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Arizona is housing prisoners in a tent city and it’s 117 degrees

It’s so hot in Arizona that dozens of flights have been diverted, meteorologists cooked bacon and eggs on the sidewalk, and tap water is running warm. Some parts of the state have seen record-breaking temperatures this week, as high as 120 degrees Fahrenheit.

But while the city of Phoenix warns residents to stay indoors where possible, 350 inmates at Maricopa County Jail’s notorious “Tent City” — a makeshift, outdoor jail — don’t have the same luxury. The outdoor complex was built in 1993 to ease crowding in the city’s jail, and it’s been used ever since, housing sentenced and convicted nonviolent offenders.


“We deal with high temperatures frequently in Arizona,” Executive Chief of Detention Tracy Haggard told VICE News in a statement. “We offer inmates and detention officers unlimited access to ice water and iced towels. Every hour, 24/7, we monitor the physical condition hourly of everyone in the facility.”

Jail officials also said that inmates could purchase sunblock from the facility’s vending machine.

“Tent City” is a vestige of Sheriff Joe Arpaio’s 23-year rule over Maricopa County, which ended in 2016 after he lost an election to Paul Penzone, a Democrat and former Phoenix police sergeant. Arpaio, who touted himself as “America’s Toughest Sheriff,” was known for his inventive and often controversial approaches to law enforcement and punishment, including mandating inmates to wear pink. He also likened the tent city to a concentration camp.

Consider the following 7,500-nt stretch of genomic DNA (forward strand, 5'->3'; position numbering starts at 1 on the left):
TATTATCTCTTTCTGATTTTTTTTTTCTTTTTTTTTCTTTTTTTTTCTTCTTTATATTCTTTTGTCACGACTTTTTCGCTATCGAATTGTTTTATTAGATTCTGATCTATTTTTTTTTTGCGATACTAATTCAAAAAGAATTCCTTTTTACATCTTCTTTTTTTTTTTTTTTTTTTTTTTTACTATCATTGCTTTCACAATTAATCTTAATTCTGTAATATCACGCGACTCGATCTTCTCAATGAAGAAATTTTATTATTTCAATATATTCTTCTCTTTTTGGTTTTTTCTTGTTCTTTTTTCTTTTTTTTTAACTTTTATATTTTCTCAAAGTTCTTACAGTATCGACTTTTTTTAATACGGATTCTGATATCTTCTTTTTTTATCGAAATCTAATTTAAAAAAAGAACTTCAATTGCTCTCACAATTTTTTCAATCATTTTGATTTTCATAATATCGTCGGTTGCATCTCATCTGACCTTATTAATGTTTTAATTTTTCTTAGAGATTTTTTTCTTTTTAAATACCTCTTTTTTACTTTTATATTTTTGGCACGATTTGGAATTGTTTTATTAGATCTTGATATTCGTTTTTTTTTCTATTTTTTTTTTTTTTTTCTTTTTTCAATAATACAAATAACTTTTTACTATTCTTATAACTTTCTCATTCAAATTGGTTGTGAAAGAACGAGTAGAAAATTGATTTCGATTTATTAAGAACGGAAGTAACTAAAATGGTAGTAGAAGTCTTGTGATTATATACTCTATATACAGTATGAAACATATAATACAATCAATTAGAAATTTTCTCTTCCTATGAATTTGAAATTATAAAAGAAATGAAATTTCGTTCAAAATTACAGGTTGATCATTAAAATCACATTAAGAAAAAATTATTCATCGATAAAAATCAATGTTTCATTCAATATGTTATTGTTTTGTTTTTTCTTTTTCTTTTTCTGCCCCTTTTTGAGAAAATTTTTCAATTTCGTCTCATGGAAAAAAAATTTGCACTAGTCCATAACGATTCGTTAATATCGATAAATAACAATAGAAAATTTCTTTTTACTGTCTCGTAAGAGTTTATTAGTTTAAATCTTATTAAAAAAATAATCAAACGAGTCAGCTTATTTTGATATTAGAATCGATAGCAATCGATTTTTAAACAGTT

When Penzone took office in January, he said one of his primary goals was to dismantle Tent City once and for all. According to a press release from the Maricopa County Sheriff’s Office, deconstruction of tents in the N and O yards began in May and was completed in early June, about 400 inmates were transferred to regular jail facilities.

The inmates who remain are serving work furlough sentences. They’re generally separate from the wider jail population; they wear civilian clothes rather than striped jumpsuits, tend to work in jobs or programs outside the jail, and sleep in what the jail calls the “Con Tents.” On the weekends, they are required to be in their tents.

But during this heatwave, temperatures remain high at night. Maricopa County on Wednesday was expected to see highs of 117 degrees Fahrenheit around midday, and drop to 101 degrees by 10 p.m.